Enterprises Increasingly Adopt IoT Elements

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Ninety percent of enterprises will increase their spending on the Internet of Things (IoT) in 2017, according to a report by 451 Research.

More specifically, these organizations expect to increase their IoT investments by 33 percent. Initial deployments will focus on data analytics and security, with particular attention on data collection and analysis, monitoring the reliability of line-of-business servers and applications, and monitoring the efficiency of specific business operations and departments.

That’s a stark contrast to just a short time ago, when the No. 1 reason to gather and use IoT data was to reduce risk and for security and compliance, according to Laura DiDio, research director at 451 Research. “Everybody has to deal with compliance and security, irrespective of the size of the company or the vertical market,” she says. “What was a very close second was optimizing operations, and that could be on a daily basis.

“Now, optimizing operations has [narrowly] become number one. Reducing risk, security, compliance, and then optimizing operations are pretty much neck-and-neck,” she states.

The survey, which involved 1,000 IT buyers around the world, also found that a significant portion of IoT transitions are occurring organically. Organizations’ IT systems, networks, and infrastructures are progressively incorporating more elements of the IoT, such as cameras, motherboards, and routers.

The study also found that 42 percent of enterprises use IoT data to develop new products and services or to enhance existing ones.

But increasingly, companies also want to “progressively and proactively start enhancing customer targeting, finding out more about their customers, their business partners, their suppliers, so that they can not only increase sales but also drive customer retention and improve customer satisfaction,” DiDio explains.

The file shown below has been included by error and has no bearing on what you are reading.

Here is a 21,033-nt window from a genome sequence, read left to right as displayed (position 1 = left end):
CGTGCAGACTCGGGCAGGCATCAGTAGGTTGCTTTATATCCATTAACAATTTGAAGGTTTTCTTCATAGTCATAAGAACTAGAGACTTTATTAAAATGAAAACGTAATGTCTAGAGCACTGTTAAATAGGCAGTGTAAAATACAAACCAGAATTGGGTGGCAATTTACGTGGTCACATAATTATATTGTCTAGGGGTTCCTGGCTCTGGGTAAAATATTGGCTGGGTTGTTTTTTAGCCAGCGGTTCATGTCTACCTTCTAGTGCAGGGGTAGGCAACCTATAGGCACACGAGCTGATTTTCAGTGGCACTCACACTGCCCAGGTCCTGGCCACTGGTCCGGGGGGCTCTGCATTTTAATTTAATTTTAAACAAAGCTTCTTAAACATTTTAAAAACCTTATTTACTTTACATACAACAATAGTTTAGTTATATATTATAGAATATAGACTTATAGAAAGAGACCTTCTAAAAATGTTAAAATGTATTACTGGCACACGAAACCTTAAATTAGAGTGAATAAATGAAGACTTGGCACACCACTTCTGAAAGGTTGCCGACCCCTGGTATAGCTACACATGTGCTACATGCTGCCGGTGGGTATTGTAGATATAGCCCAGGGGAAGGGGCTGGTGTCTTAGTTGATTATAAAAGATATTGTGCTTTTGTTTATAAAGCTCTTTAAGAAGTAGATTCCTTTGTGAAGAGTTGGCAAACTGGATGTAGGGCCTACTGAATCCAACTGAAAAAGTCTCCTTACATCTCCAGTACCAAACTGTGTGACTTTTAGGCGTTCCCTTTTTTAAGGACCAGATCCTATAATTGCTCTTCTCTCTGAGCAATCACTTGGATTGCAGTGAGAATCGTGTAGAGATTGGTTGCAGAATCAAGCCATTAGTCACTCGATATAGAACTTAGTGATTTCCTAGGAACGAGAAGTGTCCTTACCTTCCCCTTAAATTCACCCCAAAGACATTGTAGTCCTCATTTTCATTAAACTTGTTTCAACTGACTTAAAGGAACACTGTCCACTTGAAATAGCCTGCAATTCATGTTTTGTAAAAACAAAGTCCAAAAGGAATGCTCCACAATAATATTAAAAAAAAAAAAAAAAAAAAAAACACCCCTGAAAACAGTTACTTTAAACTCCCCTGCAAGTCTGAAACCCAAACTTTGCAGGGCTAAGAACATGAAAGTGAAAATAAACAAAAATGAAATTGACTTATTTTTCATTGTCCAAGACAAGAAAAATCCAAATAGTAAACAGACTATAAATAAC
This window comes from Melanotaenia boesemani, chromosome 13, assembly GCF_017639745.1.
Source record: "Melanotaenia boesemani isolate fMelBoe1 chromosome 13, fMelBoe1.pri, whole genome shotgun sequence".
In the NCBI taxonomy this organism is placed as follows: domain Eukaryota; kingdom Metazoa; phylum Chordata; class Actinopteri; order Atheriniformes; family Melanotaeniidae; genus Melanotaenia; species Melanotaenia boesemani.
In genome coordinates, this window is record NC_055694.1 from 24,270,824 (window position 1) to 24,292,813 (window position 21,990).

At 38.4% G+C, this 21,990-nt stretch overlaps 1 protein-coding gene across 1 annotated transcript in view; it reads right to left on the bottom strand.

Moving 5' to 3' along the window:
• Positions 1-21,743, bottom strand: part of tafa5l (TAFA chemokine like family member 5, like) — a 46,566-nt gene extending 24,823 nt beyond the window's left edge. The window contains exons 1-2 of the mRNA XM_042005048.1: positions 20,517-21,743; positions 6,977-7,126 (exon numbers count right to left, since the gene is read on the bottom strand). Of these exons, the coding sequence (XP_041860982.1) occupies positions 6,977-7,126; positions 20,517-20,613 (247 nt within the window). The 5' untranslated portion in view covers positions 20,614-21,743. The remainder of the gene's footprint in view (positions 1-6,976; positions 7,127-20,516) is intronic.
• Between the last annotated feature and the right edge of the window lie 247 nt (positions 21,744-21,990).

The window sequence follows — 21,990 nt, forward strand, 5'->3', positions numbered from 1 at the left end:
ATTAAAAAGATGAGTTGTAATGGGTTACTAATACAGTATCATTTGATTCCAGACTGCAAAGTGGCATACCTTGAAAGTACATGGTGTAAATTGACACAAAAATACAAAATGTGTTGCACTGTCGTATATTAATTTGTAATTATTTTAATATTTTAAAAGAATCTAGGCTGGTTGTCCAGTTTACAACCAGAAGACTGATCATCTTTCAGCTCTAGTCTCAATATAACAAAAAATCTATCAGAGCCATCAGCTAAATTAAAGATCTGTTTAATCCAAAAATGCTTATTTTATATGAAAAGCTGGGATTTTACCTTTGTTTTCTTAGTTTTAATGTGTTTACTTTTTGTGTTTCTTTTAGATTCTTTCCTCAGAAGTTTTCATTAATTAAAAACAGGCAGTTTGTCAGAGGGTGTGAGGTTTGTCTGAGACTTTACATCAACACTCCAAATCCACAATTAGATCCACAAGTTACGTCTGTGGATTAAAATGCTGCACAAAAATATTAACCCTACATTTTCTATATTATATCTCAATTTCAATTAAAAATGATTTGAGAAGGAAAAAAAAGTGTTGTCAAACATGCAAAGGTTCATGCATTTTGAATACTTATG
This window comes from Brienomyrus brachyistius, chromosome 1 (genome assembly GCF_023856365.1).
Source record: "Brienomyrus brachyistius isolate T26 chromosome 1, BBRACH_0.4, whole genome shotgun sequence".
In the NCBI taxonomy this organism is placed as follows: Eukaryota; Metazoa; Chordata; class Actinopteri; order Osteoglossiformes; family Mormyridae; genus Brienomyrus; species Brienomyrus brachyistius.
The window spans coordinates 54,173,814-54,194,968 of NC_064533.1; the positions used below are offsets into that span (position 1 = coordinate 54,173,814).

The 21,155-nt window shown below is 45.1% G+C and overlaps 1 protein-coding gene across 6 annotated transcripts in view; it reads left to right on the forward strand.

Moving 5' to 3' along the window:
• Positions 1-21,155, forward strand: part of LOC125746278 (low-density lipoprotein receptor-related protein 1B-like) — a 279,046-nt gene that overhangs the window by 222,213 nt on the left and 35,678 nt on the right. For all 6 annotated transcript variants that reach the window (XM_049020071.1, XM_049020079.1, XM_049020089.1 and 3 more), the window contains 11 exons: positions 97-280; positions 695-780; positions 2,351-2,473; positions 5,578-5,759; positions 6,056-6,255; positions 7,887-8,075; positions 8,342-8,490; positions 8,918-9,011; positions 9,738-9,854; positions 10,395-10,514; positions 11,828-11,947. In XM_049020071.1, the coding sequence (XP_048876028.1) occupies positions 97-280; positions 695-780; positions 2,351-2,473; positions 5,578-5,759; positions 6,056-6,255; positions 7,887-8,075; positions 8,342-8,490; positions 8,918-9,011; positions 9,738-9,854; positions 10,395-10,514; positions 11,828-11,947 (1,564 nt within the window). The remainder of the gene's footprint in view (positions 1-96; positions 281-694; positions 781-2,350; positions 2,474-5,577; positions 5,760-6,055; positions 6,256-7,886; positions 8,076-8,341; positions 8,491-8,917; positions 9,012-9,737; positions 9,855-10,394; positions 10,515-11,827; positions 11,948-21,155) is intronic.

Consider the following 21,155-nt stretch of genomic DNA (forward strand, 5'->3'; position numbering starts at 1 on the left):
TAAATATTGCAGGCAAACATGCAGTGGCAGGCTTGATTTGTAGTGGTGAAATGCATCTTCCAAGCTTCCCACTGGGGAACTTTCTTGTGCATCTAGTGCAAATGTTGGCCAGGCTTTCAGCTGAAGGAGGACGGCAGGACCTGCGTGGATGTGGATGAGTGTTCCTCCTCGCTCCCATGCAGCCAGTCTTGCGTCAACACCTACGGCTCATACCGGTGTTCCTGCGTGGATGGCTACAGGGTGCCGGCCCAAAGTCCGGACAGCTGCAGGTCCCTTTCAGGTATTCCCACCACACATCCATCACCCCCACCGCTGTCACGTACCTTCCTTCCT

In the process, the IoT has moved to more mainstream adoption and deployment. IoT is now “starting to really drive use cases,” she says.

But the process of adopting IoT devices is not without risks and challenges. Half of all respondents cited security as the top impediment to IoT deployments, and 46 percent said they are having difficulty finding personnel to fill IoT-related positions, particularly those related to data analytics and security.

The concern is justified, according to DiDio. “You’ve got a lot more moving parts and components,” she says. “The biggest threat to IoT security these days is careless end users. You can put up all the best defenses at the perimeter, the data center, etc., only to have it all undone if some careless end user who has access to a lot of your significant data assets doesn’t secure something.”

Today’s business environment is very different from those of the 1980s and ’90s, when IT departments had greater control. “They could say, ‘Hey, you’re using our devices, we don’t want you going on X, Y, and Z sites. We don’t want you downloading external [software] or loading any of your own applications onto our network.’ That doesn’t fly anymore in the digital age, where everybody is mobile and remote,” DiDio concludes. “Security [for IoT devices] is going to be tough.” 

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